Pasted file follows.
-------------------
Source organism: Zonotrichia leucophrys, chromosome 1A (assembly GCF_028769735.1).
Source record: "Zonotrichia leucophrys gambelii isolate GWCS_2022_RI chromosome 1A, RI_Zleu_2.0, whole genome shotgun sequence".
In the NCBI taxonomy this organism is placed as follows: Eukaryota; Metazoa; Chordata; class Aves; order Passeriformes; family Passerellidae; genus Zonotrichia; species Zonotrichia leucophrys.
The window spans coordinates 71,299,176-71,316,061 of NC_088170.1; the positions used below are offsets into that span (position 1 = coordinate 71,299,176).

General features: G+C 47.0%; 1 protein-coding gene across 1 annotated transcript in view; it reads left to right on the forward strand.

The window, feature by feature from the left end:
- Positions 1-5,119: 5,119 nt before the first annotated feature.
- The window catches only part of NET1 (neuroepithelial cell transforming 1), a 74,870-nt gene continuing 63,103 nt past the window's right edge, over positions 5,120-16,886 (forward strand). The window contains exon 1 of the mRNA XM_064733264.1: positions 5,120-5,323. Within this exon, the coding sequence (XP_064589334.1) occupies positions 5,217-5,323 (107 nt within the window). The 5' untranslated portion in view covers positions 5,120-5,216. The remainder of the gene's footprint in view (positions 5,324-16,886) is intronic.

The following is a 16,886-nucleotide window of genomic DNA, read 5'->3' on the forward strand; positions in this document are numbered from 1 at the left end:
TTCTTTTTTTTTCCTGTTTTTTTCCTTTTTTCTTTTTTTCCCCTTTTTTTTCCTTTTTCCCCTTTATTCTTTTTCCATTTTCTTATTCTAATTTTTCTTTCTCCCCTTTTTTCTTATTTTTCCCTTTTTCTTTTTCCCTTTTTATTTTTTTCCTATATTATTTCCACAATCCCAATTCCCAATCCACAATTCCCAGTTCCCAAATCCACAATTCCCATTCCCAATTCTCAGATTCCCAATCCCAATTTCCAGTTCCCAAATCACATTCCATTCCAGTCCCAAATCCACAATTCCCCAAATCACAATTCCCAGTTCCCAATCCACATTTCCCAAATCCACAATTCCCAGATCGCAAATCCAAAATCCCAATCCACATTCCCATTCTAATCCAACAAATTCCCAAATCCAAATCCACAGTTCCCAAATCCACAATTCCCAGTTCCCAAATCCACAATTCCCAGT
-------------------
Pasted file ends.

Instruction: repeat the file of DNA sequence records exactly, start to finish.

Source organism: Zonotrichia leucophrys, chromosome 1A (assembly GCF_028769735.1).
Source record: "Zonotrichia leucophrys gambelii isolate GWCS_2022_RI chromosome 1A, RI_Zleu_2.0, whole genome shotgun sequence".
In the NCBI taxonomy this organism is placed as follows: Eukaryota; Metazoa; Chordata; class Aves; order Passeriformes; family Passerellidae; genus Zonotrichia; species Zonotrichia leucophrys.
The window spans coordinates 71,299,176-71,316,061 of NC_088170.1; the positions used below are offsets into that span (position 1 = coordinate 71,299,176).

General features: G+C 47.0%; 1 protein-coding gene across 1 annotated transcript in view; it reads left to right on the forward strand.

The window, feature by feature from the left end:
- Positions 1-5,119: 5,119 nt before the first annotated feature.
- The window catches only part of NET1 (neuroepithelial cell transforming 1), a 74,870-nt gene continuing 63,103 nt past the window's right edge, over positions 5,120-16,886 (forward strand). The window contains exon 1 of the mRNA XM_064733264.1: positions 5,120-5,323. Within this exon, the coding sequence (XP_064589334.1) occupies positions 5,217-5,323 (107 nt within the window). The 5' untranslated portion in view covers positions 5,120-5,216. The remainder of the gene's footprint in view (positions 5,324-16,886) is intronic.

The following is a 16,886-nucleotide window of genomic DNA, read 5'->3' on the forward strand; positions in this document are numbered from 1 at the left end:
TTCTTTTTTTTTCCTGTTTTTTTCCTTTTTTCTTTTTTTCCCCTTTTTTTTCCTTTTTCCCCTTTATTCTTTTTCCATTTTCTTATTCTAATTTTTCTTTCTCCCCTTTTTTCTTATTTTTCCCTTTTTCTTTTTCCCTTTTTATTTTTTTCCTATATTATTTCCACAATCCCAATTCCCAATCCACAATTCCCAGTTCCCAAATCCACAATTCCCATTCCCAATTCTCAGATTCCCAATCCCAATTTCCAGTTCCCAAATCACATTCCATTCCAGTCCCAAATCCACAATTCCCCAAATCACAATTCCCAGTTCCCAATCCACATTTCCCAAATCCACAATTCCCAGATCGCAAATCCAAAATCCCAATCCACATTCCCATTCTAATCCAACAAATTCCCAAATCCAAATCCACAGTTCCCAAATCCACAATTCCCAGTTCCCAAATCCACAATTCCCAGT